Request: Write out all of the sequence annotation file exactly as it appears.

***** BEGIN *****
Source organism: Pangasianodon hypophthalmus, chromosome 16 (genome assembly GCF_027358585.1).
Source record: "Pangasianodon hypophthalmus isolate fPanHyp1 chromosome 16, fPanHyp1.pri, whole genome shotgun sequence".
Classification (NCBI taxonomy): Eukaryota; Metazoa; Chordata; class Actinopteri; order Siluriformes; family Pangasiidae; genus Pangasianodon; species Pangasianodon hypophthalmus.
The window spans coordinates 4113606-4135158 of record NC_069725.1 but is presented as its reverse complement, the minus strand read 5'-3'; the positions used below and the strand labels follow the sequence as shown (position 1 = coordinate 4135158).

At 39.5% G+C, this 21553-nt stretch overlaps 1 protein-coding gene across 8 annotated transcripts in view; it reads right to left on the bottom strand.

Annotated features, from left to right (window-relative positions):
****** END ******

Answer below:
Source organism: Pangasianodon hypophthalmus, chromosome 16 (genome assembly GCF_027358585.1).
Source record: "Pangasianodon hypophthalmus isolate fPanHyp1 chromosome 16, fPanHyp1.pri, whole genome shotgun sequence".
Classification (NCBI taxonomy): Eukaryota; Metazoa; Chordata; class Actinopteri; order Siluriformes; family Pangasiidae; genus Pangasianodon; species Pangasianodon hypophthalmus.
The window spans coordinates 4113606-4135158 of record NC_069725.1 but is presented as its reverse complement, the minus strand read 5'-3'; the positions used below and the strand labels follow the sequence as shown (position 1 = coordinate 4135158).

At 39.5% G+C, this 21553-nt stretch overlaps 1 protein-coding gene across 8 annotated transcripts in view; it reads right to left on the bottom strand.

Annotated features, from left to right (window-relative positions):